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Published On: Thu, Nov 29th, 2012

Hong Kong health officials investigate psittacosis outbreak in Sheung Shui

Hong Kong health officials are investigating an outbreak of psittacosis that has infected five male employees at the New Territories North Animal Management Centre (NTNAMC) in Sheung Shui, according to a Centre for Health Protection (CHP) press release Nov. 27.

Public domain image/Redvers

The investigation into the outbreak is performed in conjunction with the Agriculture, Fisheries and Conservation Department (AFCD).

According to the CHP, respiratory specimens from three patients ( 55-year-old patient at Queen Mary Hospital, 62-year-old patient in Alice Ho Miu Ling Nethersole Hospital and 27-year-old patient who had been discharged from Yan Chai Hospital) were tested positive for Chlamydophila psittaci by polymerase chain reaction as confirmed by the CHP’s Public Health Laboratory Centre, suggesting that they were suffering from psittacosis infection.

So far, a total of five staff of AFCD working in NTNAMC developed respiratory symptoms (mostly pneumonia) requiring admission to hospitals. One recovered and the other four are currently in hospitals in Hong Kong (three) and Australia (one).

CHP has successfully contacted 59 AFCD staff working in the NTNAMC and eight of them are found currently with upper respiratory symptoms. Arrangement will be made with the Hospital Authority for these eight persons for medical assessment and laboratory investigation to rule out psittacosis.

Most wild and domestic birds can be natural reservoirs of the causative bacteria, Chlamydophila psittaci; however parrots, parakeets, and cockatiels are among the birds most commonly implicated in human infection.

The vast majority of cases of psittacosis, or parrot fever are a direct result of human exposure to pet birds, either as owners or pet shop employees. The remainder of human cases is due to occupational exposure; turkey processing workers, vets, and zoo workers to name a few.

In the bird, infection may not become apparent unless resistance is compromised through conditions like crowding, transport, deficiencies in nutrition or other stressors.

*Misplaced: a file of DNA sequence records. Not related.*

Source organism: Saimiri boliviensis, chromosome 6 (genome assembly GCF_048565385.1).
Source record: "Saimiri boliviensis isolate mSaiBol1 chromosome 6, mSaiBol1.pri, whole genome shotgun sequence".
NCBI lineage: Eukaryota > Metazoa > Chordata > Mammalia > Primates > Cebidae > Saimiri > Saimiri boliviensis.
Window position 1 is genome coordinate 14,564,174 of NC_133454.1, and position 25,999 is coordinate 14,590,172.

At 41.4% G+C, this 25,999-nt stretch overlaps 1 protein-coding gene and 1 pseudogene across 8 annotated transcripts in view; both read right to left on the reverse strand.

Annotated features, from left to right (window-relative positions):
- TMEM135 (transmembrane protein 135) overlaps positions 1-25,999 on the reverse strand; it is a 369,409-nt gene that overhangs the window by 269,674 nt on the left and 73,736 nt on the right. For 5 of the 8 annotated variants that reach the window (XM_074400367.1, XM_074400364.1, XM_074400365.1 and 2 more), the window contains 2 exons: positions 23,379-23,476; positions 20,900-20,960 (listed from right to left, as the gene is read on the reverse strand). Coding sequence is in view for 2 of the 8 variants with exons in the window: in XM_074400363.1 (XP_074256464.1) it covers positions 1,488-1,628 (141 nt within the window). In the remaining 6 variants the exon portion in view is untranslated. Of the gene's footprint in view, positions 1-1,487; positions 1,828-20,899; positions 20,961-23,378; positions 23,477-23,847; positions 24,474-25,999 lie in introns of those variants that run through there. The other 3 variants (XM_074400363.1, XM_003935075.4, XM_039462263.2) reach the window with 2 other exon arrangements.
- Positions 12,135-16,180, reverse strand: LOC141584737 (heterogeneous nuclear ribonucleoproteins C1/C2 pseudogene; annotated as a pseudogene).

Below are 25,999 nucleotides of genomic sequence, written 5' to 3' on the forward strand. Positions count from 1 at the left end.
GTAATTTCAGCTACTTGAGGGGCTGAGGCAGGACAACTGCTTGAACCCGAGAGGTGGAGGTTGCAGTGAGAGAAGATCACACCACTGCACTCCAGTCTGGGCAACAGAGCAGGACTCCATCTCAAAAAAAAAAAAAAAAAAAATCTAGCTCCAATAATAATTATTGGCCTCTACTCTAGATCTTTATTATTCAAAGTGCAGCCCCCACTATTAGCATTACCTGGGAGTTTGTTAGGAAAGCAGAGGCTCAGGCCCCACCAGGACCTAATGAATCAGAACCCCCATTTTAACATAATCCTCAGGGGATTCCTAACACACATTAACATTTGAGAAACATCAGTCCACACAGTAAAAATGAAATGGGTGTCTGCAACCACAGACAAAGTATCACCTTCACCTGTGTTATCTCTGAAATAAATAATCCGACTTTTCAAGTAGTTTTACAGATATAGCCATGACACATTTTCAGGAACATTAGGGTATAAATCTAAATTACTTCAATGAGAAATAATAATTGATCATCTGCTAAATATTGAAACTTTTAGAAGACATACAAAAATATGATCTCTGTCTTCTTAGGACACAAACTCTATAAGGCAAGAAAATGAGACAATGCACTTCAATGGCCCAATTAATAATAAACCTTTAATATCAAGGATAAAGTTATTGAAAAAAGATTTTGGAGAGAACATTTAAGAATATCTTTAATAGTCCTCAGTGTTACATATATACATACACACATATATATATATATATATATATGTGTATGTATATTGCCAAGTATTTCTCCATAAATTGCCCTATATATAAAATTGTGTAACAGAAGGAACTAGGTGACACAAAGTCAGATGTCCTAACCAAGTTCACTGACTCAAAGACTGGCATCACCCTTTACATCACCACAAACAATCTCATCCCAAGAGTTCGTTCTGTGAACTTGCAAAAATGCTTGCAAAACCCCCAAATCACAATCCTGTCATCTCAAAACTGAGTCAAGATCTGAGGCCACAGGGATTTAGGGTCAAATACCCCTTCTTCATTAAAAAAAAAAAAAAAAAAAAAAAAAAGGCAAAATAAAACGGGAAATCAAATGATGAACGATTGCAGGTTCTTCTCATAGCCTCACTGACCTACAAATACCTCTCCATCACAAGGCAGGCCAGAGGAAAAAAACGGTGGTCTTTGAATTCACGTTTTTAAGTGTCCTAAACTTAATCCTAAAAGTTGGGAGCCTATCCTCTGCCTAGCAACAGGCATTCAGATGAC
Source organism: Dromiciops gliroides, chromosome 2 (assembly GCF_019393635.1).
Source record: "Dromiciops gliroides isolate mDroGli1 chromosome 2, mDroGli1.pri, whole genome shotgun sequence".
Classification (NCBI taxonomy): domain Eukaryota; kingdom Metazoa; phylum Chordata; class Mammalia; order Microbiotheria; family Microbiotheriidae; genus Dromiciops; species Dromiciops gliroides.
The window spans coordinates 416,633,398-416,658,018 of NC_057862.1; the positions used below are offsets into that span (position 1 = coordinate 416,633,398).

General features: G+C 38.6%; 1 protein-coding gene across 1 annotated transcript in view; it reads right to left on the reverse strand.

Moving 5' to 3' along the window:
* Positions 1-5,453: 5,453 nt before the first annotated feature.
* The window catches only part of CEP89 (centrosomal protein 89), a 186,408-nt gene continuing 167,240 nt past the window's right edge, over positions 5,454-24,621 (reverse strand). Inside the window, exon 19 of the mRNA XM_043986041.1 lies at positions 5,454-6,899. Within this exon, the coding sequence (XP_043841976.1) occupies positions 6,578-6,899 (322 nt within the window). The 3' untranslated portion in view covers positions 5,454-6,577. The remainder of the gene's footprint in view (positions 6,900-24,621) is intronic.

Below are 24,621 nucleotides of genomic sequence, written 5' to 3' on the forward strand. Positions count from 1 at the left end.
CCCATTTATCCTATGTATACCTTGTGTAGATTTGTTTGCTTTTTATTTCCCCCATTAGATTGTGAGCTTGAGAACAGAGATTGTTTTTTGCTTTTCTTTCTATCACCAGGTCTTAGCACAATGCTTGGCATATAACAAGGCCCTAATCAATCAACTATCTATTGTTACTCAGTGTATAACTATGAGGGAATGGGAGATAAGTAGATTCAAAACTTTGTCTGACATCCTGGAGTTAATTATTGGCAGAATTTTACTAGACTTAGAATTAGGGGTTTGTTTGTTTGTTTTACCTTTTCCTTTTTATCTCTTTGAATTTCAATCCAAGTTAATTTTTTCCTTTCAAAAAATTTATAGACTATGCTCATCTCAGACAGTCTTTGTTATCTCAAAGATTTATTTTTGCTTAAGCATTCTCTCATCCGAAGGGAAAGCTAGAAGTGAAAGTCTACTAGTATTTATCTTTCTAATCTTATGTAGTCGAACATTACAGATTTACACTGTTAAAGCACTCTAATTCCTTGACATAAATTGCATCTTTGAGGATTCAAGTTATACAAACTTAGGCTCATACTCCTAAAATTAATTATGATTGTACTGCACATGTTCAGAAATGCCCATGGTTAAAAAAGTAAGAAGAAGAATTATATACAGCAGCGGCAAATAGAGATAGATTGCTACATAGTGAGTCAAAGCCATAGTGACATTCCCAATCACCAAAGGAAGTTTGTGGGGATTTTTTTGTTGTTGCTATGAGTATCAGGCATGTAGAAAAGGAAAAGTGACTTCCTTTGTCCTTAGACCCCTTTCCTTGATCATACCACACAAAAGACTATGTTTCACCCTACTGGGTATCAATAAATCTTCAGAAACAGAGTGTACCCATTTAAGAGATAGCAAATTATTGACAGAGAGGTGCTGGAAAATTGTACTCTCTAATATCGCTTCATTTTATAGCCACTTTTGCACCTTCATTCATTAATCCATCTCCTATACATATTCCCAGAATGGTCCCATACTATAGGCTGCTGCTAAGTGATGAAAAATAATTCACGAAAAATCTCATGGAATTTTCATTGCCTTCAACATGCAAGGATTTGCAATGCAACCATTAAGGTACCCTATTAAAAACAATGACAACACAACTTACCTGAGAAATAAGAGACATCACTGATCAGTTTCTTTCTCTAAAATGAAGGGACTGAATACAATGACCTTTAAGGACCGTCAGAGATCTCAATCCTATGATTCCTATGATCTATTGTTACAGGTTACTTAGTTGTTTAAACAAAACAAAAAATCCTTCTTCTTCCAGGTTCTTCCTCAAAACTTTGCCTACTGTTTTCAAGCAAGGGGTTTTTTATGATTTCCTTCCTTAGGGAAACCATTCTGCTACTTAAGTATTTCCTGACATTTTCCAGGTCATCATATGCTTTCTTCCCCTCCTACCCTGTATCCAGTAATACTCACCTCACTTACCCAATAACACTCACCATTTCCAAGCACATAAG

The infection in the bird is mostly gastrointestinal and respiratory with the bird showing the following symptoms: diarrhea, nasal discharge, fever and discharge from the eyes.

The organism is shed in the liquid feces or nasal discharge of a sick bird. Even healthy birds can be carriers of psittacosis and may shed the organism intermittently.

Here it can contaminate the environment, the bird’s cage and the feathers. As the feces dries, the bacteria become airborne from the motion of the feathers and this is where humans can get infected.

The aerosolized, airborne particles are very small and do not settle easily and remain suspended in the atmosphere for long periods of time.

The infection in people can range from an inapparent illness to a systemic disease and severe pneumonia with some fatalities reported.

The onset of disease may be fever, headache, body aches, cough and shortness of breath. The illness is usually self-limiting (up to 2 weeks).

More severe disease may show diarrhea, vomiting and enlarged liver and spleen. The organism can affect some organ systems other that the respiratory. Cases of endocarditis, arthritis and hepatitis have been seen.

Psittacosis is treatable with doxycycline. The fatality rate of patients treated with antibiotics is very low, less than 1%.

To prevent psittacosis, the CHP is advising members of the public  to take heed of the following measures:

* Wear gloves and face masks when handling droppings and secretions of birds;
* Wash both hands thoroughly after handling birds;
* Avoid close contacts with birds;
* Disinfect bird cages and surfaces contaminated by bird droppings and secretions; and
* Seek medical treatment if symptoms develop.

For more infectious disease news and information, visit and “like” the Infectious Disease News Facebook page

 

 

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About the Author

- Writer, Co-Founder and Executive Editor of The Global Dispatch. Robert has been covering news in the areas of health, world news and politics for a variety of online news sources. He is also the Editor-in-Chief of the website, Outbreak News Today and hosts the podcast, Outbreak News Interviews on iTunes, Stitcher and Spotify Robert is politically Independent and a born again Christian Follow @bactiman63

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